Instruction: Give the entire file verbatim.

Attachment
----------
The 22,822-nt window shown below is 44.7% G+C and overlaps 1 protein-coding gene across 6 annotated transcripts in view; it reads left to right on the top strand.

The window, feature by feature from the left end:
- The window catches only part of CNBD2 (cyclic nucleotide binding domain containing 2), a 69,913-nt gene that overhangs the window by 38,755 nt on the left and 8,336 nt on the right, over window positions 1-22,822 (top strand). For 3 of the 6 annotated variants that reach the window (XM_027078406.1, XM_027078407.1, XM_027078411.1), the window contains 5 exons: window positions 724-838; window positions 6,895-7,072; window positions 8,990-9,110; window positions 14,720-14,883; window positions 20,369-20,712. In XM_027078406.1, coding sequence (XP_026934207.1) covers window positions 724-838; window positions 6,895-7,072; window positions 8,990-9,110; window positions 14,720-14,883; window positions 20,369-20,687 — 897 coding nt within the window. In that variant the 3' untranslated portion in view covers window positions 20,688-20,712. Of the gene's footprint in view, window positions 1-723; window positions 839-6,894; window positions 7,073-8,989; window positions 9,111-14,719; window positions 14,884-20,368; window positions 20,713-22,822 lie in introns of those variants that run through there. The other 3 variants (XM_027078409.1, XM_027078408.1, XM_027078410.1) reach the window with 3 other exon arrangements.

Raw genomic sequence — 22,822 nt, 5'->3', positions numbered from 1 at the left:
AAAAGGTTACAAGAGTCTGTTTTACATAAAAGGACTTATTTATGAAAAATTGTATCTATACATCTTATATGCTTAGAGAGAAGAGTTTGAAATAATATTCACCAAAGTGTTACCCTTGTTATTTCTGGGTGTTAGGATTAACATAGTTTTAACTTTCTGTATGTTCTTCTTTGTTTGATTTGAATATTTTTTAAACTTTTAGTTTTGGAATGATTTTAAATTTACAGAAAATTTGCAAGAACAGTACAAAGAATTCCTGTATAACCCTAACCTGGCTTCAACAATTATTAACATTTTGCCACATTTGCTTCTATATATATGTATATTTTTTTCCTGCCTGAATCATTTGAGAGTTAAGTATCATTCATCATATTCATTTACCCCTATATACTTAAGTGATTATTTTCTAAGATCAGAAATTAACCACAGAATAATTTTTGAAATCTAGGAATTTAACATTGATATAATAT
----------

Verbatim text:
The 22,822-nt window shown below is 44.7% G+C and overlaps 1 protein-coding gene across 6 annotated transcripts in view; it reads left to right on the top strand.

The window, feature by feature from the left end:
- The window catches only part of CNBD2 (cyclic nucleotide binding domain containing 2), a 69,913-nt gene that overhangs the window by 38,755 nt on the left and 8,336 nt on the right, over window positions 1-22,822 (top strand). For 3 of the 6 annotated variants that reach the window (XM_027078406.1, XM_027078407.1, XM_027078411.1), the window contains 5 exons: window positions 724-838; window positions 6,895-7,072; window positions 8,990-9,110; window positions 14,720-14,883; window positions 20,369-20,712. In XM_027078406.1, coding sequence (XP_026934207.1) covers window positions 724-838; window positions 6,895-7,072; window positions 8,990-9,110; window positions 14,720-14,883; window positions 20,369-20,687 — 897 coding nt within the window. In that variant the 3' untranslated portion in view covers window positions 20,688-20,712. Of the gene's footprint in view, window positions 1-723; window positions 839-6,894; window positions 7,073-8,989; window positions 9,111-14,719; window positions 14,884-20,368; window positions 20,713-22,822 lie in introns of those variants that run through there. The other 3 variants (XM_027078409.1, XM_027078408.1, XM_027078410.1) reach the window with 3 other exon arrangements.

Raw genomic sequence — 22,822 nt, 5'->3', positions numbered from 1 at the left:
AAAAGGTTACAAGAGTCTGTTTTACATAAAAGGACTTATTTATGAAAAATTGTATCTATACATCTTATATGCTTAGAGAGAAGAGTTTGAAATAATATTCACCAAAGTGTTACCCTTGTTATTTCTGGGTGTTAGGATTAACATAGTTTTAACTTTCTGTATGTTCTTCTTTGTTTGATTTGAATATTTTTTAAACTTTTAGTTTTGGAATGATTTTAAATTTACAGAAAATTTGCAAGAACAGTACAAAGAATTCCTGTATAACCCTAACCTGGCTTCAACAATTATTAACATTTTGCCACATTTGCTTCTATATATATGTATATTTTTTTCCTGCCTGAATCATTTGAGAGTTAAGTATCATTCATCATATTCATTTACCCCTATATACTTAAGTGATTATTTTCTAAGATCAGAAATTAACCACAGAATAATTTTTGAAATCTAGGAATTTAACATTGATATAATAT